was no evidence of neurotoxic effects in the available toxicity 
studies. Prenatal developmental studies in the rat and rabbit with both 
metolachlor and S-metolachlor revealed no evidence of a qualitative or 
quantitative susceptibility

[[Page 56899]]

in fetal animals. A 2-generation reproduction study with metolachlor in 
rats showed no evidence of parental or reproductive toxicity. There are 
no residual uncertainties with regard to pre- and/or postnatal 
toxicity. Metolachlor has been evaluated for carcinogenic effects in 
the mouse and the rat. Metolachlor did not cause an increase in tumors 
of any kind in mice. In rats, metolachlor caused an increase in benign 
liver tumors in rats but this increase was seen only at the highest 
dose tested and was statistically significant compared to controls only 
in females. There was no evidence of mutagenic or cytogenetic effects 
in vivo or in vitro. Based on this evidence, EPA has concluded that 
metolachlor does not have a common mechanism of carcinogenicity with 
acetochlor and alachlor which are structurally similar. Taking into 
account the qualitatively weak evidence on carcinogenic effects and the 
fact that the increase in benign tumors in female rats occurs at a dose 
1,500 times the chronic reference dose (RfD), EPA has concluded that 
the chronic RfD is protective of any potential cancer effect.
    Specific information on the studies received and the nature of the 
adverse effects caused by S-metolachlor as well as the no-observed-
adverse-effect-level (NOAEL) and the lowest-observed-adverse-effect-
level (LOAEL) from the toxicity studies can be found at http://www.regulations.gov in document ``S-Metolachlor: HED Risk Assessment 
for Proposed New Use...on Bushberry, Caneberry....and Turnip Greens,'' 
pp. 34 - 44 in docket ID number EPA-HQ-OPP-2009-0814 -0004.

B. Toxicological Points of Departure/Levels of Concern

    Once a pesticide's toxicological profile is determined, EPA 
identifies toxicological points of departure (POD) and levels of 
concern to use in evaluating the risk posed by human exposure to the 
pesticide. For hazards that have a threshold below which there is no 
appreciable risk, the toxicological POD is used as the basis for 
derivation of reference values for risk assessment. PODs are developed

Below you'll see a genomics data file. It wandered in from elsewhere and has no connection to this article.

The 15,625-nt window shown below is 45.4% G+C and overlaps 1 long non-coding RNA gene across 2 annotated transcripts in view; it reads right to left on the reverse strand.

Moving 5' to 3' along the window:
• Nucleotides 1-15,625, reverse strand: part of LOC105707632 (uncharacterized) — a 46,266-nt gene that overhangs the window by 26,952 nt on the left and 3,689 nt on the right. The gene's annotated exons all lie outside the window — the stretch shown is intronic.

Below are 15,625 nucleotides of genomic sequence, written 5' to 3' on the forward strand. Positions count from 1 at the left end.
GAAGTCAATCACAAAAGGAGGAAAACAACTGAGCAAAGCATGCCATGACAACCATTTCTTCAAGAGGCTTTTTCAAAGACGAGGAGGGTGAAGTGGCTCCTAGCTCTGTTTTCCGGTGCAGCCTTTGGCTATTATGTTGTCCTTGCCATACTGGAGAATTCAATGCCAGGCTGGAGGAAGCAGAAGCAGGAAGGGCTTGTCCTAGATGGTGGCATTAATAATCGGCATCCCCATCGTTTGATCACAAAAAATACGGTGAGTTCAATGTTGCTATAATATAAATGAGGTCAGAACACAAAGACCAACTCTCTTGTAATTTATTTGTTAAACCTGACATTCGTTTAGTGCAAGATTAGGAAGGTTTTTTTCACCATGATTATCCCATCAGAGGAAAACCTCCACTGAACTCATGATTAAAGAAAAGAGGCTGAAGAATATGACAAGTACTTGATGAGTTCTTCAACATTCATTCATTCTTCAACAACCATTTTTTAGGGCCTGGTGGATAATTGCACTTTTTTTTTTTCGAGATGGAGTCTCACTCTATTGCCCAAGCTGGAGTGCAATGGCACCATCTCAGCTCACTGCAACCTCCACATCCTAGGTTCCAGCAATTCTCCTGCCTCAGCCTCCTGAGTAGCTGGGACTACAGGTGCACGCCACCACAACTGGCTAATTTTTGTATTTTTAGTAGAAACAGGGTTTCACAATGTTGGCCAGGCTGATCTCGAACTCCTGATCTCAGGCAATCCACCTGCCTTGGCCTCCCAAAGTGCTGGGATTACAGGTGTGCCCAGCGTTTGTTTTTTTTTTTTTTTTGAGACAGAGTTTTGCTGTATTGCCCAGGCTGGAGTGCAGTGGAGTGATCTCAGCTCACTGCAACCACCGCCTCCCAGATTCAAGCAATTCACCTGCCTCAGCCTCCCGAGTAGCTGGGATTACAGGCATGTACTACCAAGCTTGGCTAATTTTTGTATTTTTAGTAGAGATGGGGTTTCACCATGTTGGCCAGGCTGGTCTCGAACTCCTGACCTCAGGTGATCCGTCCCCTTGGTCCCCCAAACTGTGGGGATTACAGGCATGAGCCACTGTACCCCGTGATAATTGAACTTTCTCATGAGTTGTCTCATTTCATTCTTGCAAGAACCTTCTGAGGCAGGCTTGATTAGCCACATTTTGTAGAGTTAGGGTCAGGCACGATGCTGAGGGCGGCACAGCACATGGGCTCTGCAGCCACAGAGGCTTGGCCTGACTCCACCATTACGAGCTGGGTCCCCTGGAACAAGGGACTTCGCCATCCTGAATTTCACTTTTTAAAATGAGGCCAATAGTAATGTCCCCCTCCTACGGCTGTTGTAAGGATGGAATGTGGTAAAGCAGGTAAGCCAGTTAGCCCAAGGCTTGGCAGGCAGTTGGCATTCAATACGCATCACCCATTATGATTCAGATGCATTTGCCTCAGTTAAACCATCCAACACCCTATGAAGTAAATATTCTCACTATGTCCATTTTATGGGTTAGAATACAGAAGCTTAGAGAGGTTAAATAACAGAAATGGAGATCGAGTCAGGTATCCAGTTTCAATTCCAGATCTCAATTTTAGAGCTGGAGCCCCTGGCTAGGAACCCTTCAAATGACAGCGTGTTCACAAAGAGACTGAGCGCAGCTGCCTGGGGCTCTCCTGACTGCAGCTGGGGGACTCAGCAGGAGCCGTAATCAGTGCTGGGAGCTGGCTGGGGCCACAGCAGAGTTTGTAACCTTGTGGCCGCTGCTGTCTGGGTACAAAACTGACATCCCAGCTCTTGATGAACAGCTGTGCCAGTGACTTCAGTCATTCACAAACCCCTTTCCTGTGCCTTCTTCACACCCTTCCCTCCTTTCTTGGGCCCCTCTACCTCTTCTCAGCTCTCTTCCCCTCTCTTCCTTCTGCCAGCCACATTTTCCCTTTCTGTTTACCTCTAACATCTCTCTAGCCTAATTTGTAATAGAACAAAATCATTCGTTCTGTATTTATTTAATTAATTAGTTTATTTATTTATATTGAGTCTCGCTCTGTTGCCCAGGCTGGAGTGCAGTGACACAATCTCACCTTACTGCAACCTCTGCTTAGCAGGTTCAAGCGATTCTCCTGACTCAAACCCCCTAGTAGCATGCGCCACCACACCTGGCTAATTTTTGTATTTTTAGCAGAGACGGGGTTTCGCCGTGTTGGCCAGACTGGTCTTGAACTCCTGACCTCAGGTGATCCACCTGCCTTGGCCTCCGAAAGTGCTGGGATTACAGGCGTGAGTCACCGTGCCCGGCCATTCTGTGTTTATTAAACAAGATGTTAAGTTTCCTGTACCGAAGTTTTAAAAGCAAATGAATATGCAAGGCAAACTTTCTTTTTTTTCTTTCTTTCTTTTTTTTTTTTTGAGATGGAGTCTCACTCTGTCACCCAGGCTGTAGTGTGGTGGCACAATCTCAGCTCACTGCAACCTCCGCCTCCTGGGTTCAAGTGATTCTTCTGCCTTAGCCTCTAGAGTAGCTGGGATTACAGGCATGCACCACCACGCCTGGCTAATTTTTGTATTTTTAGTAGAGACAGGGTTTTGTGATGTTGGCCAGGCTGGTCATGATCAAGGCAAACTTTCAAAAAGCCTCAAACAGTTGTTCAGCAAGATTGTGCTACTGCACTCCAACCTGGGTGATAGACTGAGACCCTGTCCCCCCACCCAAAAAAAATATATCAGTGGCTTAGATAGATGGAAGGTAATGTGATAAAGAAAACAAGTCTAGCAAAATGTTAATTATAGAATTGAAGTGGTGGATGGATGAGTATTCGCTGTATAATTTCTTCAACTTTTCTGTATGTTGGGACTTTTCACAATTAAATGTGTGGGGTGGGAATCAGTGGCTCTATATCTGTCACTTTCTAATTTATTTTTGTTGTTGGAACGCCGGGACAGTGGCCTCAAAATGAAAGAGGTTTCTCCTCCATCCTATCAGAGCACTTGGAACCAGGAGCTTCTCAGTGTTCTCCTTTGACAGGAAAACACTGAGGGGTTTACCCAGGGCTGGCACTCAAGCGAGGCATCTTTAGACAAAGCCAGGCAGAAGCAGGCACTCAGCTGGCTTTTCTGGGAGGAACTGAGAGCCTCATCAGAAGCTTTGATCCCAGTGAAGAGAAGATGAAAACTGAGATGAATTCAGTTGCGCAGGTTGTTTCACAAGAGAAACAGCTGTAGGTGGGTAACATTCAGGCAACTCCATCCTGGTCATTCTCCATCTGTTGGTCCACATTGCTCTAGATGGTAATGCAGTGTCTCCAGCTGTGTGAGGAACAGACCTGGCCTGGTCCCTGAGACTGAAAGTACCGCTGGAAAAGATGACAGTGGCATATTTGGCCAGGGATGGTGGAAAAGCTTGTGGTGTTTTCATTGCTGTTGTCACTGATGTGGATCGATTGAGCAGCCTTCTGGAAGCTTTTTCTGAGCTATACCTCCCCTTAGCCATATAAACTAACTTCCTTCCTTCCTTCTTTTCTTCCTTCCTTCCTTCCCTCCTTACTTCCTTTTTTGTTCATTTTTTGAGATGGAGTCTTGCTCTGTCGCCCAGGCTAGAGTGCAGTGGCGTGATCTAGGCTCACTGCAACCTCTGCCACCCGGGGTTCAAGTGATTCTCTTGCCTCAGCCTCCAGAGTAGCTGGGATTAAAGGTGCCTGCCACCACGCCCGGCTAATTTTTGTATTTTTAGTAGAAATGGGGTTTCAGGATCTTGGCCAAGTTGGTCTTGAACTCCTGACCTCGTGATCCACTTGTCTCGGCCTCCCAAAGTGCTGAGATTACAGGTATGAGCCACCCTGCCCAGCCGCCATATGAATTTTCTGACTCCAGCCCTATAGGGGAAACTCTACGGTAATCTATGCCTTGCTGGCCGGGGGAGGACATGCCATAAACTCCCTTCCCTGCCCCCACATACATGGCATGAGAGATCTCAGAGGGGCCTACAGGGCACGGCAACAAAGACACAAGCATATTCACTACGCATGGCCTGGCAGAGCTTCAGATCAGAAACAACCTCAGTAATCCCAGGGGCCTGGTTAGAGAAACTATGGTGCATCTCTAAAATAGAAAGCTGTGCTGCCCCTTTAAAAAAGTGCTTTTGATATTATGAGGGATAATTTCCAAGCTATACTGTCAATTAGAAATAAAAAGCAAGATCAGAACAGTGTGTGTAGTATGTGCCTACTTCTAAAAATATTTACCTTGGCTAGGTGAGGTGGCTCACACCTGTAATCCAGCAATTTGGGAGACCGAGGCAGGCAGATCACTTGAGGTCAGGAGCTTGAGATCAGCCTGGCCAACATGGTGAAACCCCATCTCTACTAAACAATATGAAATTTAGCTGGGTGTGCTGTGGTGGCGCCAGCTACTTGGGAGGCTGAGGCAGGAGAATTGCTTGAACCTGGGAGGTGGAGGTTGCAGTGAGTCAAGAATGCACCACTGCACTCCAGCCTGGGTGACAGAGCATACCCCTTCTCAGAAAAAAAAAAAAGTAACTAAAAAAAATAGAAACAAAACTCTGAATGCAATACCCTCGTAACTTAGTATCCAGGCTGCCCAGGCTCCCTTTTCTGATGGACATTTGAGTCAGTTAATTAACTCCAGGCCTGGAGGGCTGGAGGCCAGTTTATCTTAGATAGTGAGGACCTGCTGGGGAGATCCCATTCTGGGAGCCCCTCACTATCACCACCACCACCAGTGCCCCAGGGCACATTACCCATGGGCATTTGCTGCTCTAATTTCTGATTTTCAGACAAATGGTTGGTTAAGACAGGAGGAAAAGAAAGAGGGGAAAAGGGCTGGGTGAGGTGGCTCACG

based on a careful analysis of the doses in each toxicological study to 
determine the dose at which no adverse effects are observed (the NOAEL) 
and the lowest dose at which adverse effects of concern are identified 
(the LOAEL). Uncertainty/safety factors are used in conjunction with 
the POD to calculate a safe exposure level - generally referred to as a 
population-adjusted dose (PAD) or a reference dose (RfD) - and a safe 
margin of exposure (MOE). For non-threshold risks, the Agency assumes 
that any amount of exposure will lead to some degree of risk. Thus, the 
Agency estimates risk in terms of the probability of an occurrence of 
the adverse effect expected in a lifetime. For more information on the 
general principles EPA uses in risk characterization and a complete 
description of the risk assessment process, see http://www.epa.gov/pesticides/factsheets/riskassess.htm.
     A summary of the toxicological endpoints for S-metolachlor used 
for human risk assessment is shown in the Table of this unit.

  Table --Summary of Toxicological Doses and Endpoints for S-metolachlor for Use in Human Health Risk Assessment
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                                        Point of Departure and
          Exposure/Scenario               Uncertainty/Safety     RfD, PAD, LOC for Risk  Study and Toxicological
                                               Factors                 Assessment                Effects
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Acute dietary                          NOAEL = 300 milligrams/  Acute RfD = 3.0 mg/kg/   Developmental Toxicity
 (General population including women    kilograms/day (mg/kg/    day                      Study - Rat
 and children).                         day)                    aPAD = 3.0mg/kg/day....  LOAEL = 1,000 mg/kg/day
                                       UFA = 10x..............                            based on increased
                                       UFH = 10x..............                            incidence of death,
                                       FQPA SF = 1x...........                            clinical signs (clonic
                                                                                          and/or tonic
                                                                                          convulsions, excessive
                                                                                          salivation, urine-
                                                                                          stained abdominal fur
                                                                                          and/or excessive
                                                                                          lacrimation) and